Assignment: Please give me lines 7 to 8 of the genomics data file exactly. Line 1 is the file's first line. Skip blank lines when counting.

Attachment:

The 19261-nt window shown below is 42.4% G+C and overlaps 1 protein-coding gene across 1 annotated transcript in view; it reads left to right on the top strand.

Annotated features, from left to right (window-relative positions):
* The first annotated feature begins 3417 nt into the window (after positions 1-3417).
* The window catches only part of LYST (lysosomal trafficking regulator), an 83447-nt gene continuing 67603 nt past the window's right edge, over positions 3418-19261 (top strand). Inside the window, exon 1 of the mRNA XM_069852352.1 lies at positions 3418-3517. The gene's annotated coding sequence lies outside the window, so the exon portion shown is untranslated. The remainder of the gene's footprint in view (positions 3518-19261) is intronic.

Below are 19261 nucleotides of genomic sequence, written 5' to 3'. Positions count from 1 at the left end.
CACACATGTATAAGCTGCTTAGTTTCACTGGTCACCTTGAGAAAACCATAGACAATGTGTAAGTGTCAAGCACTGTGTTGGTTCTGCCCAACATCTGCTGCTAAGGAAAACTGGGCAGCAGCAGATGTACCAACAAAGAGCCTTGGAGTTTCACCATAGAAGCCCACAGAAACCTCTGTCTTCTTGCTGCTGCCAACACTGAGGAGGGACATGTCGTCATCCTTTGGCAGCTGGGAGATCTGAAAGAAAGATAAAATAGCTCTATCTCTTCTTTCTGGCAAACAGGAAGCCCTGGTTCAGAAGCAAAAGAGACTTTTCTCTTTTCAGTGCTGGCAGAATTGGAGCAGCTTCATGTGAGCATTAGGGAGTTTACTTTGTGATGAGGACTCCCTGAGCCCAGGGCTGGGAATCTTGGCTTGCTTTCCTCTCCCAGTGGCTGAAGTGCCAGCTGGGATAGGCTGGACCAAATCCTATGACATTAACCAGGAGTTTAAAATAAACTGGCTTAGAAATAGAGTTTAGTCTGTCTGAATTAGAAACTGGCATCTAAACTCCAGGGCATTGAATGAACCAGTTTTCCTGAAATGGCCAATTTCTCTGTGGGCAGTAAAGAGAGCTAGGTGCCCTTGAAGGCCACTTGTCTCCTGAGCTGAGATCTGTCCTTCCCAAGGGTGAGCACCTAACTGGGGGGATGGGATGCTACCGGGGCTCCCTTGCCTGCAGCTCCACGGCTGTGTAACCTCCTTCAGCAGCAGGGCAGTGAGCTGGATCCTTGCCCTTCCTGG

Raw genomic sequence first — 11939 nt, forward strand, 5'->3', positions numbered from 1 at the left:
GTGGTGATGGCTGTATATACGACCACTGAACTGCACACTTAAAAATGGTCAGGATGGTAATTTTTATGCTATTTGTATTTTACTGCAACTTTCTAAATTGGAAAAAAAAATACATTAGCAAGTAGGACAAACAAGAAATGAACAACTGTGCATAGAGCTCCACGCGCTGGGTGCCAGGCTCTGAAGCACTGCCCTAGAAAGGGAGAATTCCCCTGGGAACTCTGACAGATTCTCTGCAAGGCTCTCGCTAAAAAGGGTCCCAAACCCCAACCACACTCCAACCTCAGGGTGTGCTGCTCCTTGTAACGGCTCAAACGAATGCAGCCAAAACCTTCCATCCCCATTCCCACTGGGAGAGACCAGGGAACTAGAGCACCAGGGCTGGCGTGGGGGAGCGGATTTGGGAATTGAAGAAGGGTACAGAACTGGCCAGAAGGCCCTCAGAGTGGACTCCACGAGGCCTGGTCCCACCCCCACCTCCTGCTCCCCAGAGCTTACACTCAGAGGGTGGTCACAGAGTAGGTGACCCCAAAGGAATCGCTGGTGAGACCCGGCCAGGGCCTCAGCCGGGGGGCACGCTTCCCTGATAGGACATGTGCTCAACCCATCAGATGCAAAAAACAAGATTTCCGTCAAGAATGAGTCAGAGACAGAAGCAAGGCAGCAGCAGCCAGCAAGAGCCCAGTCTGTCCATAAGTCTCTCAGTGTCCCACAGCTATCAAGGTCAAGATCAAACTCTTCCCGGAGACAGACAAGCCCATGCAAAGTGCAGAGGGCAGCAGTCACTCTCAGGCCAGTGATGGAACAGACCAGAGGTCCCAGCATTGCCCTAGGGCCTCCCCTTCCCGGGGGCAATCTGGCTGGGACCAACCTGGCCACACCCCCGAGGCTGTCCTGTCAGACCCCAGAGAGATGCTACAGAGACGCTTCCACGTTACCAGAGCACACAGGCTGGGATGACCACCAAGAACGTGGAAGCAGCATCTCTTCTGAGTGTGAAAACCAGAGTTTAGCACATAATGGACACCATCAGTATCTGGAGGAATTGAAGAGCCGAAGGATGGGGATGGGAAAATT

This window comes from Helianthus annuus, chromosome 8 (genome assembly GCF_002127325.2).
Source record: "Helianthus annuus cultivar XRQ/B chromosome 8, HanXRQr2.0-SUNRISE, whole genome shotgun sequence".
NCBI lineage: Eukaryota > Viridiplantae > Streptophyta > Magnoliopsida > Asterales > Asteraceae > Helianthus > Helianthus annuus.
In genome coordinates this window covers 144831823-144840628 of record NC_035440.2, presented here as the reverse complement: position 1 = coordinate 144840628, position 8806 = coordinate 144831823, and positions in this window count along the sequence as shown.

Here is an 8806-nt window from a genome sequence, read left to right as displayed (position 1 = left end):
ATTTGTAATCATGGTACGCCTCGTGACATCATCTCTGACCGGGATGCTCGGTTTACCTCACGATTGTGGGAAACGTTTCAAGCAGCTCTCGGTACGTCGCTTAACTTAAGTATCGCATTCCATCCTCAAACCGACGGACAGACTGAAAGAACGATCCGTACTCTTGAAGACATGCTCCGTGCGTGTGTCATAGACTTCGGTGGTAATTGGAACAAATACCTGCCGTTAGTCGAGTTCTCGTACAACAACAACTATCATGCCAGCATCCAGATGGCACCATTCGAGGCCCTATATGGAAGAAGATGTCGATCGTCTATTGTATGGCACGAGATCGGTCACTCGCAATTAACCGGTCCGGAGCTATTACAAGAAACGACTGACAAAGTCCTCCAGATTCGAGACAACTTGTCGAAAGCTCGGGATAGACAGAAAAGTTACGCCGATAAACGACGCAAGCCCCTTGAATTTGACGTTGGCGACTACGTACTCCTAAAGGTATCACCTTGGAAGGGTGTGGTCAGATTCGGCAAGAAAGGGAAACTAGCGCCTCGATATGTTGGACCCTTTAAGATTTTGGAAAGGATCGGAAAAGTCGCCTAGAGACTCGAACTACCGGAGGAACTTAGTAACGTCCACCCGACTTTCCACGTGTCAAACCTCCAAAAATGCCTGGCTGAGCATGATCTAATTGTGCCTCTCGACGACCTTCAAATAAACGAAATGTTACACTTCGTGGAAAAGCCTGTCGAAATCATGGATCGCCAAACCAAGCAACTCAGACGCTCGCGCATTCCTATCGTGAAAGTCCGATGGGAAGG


Raw genomic sequence first — 11939 nt, forward strand, 5'->3', positions numbered from 1 at the left:
GTGGTGATGGCTGTATATACGACCACTGAACTGCACACTTAAAAATGGTCAGGATGGTAATTTTTATGCTATTTGTATTTTACTGCAACTTTCTAAATTGGAAAAAAAAATACATTAGCAAGTAGGACAAACAAGAAATGAACAACTGTGCATAGAGCTCCACGCGCTGGGTGCCAGGCTCTGAAGCACTGCCCTAGAAAGGGAGAATTCCCCTGGGAACTCTGACAGATTCTCTGCAAGGCTCTCGCTAAAAAGGGTCCCAAACCCCAACCACACTCCAACCTCAGGGTGTGCTGCTCCTTGTAACGGCTCAAACGAATGCAGCCAAAACCTTCCATCCCCATTCCCACTGGGAGAGACCAGGGAACTAGAGCACCAGGGCTGGCGTGGGGGAGCGGATTTGGGAATTGAAGAAGGGTACAGAACTGGCCAGAAGGCCCTCAGAGTGGACTCCACGAGGCCTGGTCCCACCCCCACCTCCTGCTCCCCAGAGCTTACACTCAGAGGGTGGTCACAGAGTAGGTGACCCCAAAGGAATCGCTGGTGAGACCCGGCCAGGGCCTCAGCCGGGGGGCACGCTTCCCTGATAGGACATGTGCTCAACCCATCAGATGCAAAAAACAAGATTTCCGTCAAGAATGAGTCAGAGACAGAAGCAAGGCAGCAGCAGCCAGCAAGAGCCCAGTCTGTCCATAAGTCTCTCAGTGTCCCACAGCTATCAAGGTCAAGATCAAACTCTTCCCGGAGACAGACAAGCCCATGCAAAGTGCAGAGGGCAGCAGTCACTCTCAGGCCAGTGATGGAACAGACCAGAGGTCCCAGCATTGCCCTAGGGCCTCCCCTTCCCGGGGGCAATCTGGCTGGGACCAACCTGGCCACACCCCCGAGGCTGTCCTGTCAGACCCCAGAGAGATGCTACAGAGACGCTTCCACGTTACCAGAGCACACAGGCTGGGATGACCACCAAGAACGTGGAAGCAGCATCTCTTCTGAGTGTGAAAACCAGAGTTTAGCACATAATGGACACCATCAGTATCTGGAGGAATTGAAGAGCCGAAGGATGGGGATGGGAAAATT